JL: The next destination is to get one of our old concessions sorted out. This is the first one we had, but we were never able to get in due to social problems. We're working on it again. The concession belonged to Rosario Mining, which was the biggest mining company in Honduras for 30-40 years. They drilled some holes on this property in the past and they came up with some pretty serious numbers. When I had a chance to put my hands on that property, I jumped at it and now we have the property, but it's a question of looking at the social environment there and trying to access our property. When it was given to me that one was known as one of the best mining properties in Honduras. We want to get it going again.
PB: There are a lot of moving pieces too. It's one thing to mobilize a drill rig for a few weeks and get in and get out. It's another thing to build a plant. it's another thing to start buying ore from local miners. You're you're very much embedded in the community here and I'm not surprised it's taking a while to get some traction, but persistence beats resistance. When you start to break through, one way or another, it opens up again. Anything else to say about what to what to expect what to look forward?
JL: We announced this drilling program quite a while back, but we didn't do all the drilling yet. It was a small program of 2,000 meters and we drilled about a thousand meters. We still have a thousand meters to drill that is almost all paid for. It's been pre-paid 70% of it, so it's just a question now of putting the drill in a place where we know that we're gonna hit right away. That's why I've been waiting to spend the other thousand meters -- I want to make sure that when we start drilling, we're going to get something pretty solid. Then, we can continue the program. One thing that I don't want to do is to drill blind. We have a lot of areas now where we think that we could put the drill and we could access the concession, so I would say that's a big one in addition to this new green technology we announced today. There is also the fact that we have the plant and we have secured the ore feed at a lower cost. I think that Glen Eagle is a turnaround situation.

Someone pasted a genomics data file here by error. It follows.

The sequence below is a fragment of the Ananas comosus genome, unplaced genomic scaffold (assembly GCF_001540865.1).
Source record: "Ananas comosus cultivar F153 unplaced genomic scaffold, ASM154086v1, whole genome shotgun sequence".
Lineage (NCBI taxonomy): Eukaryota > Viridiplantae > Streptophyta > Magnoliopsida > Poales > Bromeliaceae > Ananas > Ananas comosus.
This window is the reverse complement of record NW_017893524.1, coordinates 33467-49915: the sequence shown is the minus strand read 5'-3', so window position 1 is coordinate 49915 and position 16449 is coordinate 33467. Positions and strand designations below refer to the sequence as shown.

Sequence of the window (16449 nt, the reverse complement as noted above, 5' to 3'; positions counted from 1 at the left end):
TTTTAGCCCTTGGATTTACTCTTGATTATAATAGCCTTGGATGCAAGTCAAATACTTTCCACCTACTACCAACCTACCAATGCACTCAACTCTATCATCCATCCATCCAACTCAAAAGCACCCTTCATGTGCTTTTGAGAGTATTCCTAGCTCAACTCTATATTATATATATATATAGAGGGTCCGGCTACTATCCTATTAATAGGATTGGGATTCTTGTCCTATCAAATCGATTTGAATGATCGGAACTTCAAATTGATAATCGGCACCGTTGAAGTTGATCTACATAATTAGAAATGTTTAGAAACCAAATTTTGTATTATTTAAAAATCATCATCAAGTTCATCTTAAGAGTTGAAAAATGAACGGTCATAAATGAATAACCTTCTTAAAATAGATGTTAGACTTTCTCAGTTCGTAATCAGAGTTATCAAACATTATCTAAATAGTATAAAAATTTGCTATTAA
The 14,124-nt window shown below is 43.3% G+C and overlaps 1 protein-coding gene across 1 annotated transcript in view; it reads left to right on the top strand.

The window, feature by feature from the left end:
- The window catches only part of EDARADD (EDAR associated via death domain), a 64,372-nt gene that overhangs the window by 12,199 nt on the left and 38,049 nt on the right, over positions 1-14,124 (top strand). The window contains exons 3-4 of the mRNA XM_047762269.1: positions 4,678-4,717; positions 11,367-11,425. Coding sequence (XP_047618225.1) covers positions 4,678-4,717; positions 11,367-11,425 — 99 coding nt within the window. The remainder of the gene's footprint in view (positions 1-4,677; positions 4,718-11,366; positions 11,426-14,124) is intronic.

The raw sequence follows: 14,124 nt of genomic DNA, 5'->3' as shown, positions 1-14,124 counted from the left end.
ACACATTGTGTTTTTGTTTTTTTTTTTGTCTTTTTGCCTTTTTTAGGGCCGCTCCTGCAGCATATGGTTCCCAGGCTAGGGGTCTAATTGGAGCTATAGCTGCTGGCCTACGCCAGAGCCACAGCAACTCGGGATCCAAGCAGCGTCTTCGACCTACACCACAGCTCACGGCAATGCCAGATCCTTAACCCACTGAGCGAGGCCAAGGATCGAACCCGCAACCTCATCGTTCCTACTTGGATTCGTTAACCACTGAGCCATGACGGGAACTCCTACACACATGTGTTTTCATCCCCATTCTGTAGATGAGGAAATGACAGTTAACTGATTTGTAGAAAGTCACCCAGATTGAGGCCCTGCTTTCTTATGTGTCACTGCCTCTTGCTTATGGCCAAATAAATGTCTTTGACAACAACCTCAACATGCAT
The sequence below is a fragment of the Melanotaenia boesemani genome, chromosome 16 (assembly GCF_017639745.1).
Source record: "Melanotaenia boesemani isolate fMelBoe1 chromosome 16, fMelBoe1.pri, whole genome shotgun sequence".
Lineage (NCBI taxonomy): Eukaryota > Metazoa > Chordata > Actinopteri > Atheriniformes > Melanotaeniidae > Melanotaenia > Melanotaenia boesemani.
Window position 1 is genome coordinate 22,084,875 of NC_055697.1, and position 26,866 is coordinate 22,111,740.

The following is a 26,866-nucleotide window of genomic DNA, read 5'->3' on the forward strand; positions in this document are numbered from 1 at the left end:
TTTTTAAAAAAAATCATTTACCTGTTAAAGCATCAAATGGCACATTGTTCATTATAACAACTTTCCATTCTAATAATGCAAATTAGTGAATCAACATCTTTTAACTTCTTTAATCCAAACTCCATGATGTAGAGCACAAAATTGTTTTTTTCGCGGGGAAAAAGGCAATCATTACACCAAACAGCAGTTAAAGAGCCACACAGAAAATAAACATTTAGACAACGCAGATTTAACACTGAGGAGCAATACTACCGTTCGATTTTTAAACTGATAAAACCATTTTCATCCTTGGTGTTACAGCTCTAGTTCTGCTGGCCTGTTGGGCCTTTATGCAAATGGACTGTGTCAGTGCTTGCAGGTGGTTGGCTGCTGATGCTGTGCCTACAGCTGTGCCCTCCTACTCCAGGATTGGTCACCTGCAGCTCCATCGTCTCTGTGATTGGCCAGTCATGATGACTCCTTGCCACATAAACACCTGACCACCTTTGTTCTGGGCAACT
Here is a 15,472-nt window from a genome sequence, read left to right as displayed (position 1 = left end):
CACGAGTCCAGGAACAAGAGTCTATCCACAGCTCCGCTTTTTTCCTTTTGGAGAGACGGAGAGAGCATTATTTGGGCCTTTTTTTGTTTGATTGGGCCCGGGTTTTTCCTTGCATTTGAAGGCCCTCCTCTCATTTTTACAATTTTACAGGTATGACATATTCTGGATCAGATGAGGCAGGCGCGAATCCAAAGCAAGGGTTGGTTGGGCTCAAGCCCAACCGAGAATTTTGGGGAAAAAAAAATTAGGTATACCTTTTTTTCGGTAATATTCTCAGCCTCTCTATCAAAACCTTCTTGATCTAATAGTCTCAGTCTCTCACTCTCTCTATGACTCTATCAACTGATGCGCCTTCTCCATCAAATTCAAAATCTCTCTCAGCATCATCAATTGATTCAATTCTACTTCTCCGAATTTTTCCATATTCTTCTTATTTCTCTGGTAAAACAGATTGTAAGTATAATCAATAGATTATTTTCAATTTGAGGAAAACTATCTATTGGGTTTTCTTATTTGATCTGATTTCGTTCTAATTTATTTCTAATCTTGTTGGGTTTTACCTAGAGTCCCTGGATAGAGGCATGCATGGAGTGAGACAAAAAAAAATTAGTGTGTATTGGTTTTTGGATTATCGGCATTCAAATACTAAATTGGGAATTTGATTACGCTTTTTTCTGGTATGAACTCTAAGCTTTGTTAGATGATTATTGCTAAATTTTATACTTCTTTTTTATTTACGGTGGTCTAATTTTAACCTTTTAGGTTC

PB: Thank you. Very well done, Jean. And just to ask about the drilling grade -- will this be grade control for the production guys or real exploration?
JL: We have a supplier now who are bringing ore from a concession they own and they want to cut a deal with us. It's also related to NSA, the Mexican group who is now a partner with us. We're waiting for one thing to become clear regarding where we would like to place the drill, which the same spot as where the ore is coming from. We want to secure access there and the guy is willing to cut a deal on his concession. That's the thing that I'm working on right now.
PB: You're really out there breaking some new ground, Jean. There are miners in this community, but there are no other public companies in the area around you.
JL: People don't understand how difficult it is to put all the pieces together when you're in a foreign country. Certainly, there's no doubt that this pandemic really affected small companies. The larger companies could weather the situation a little better, but being small can be difficult. And then the local laws can be complicated too; if people cannot come to work then you're not allowed to lay them off, say? Or, if you send them home then you have to pay them. It was a very difficult year, but I think that's pretty much all behind us now. And that's why I really that we could be in a major turnaround for the company.
PB: Well done. Mr. Jean Labrecque, President of Glen Eagle Resources. Thank you very much!
JL: Thanks, Peter. Nice talking to you. Bye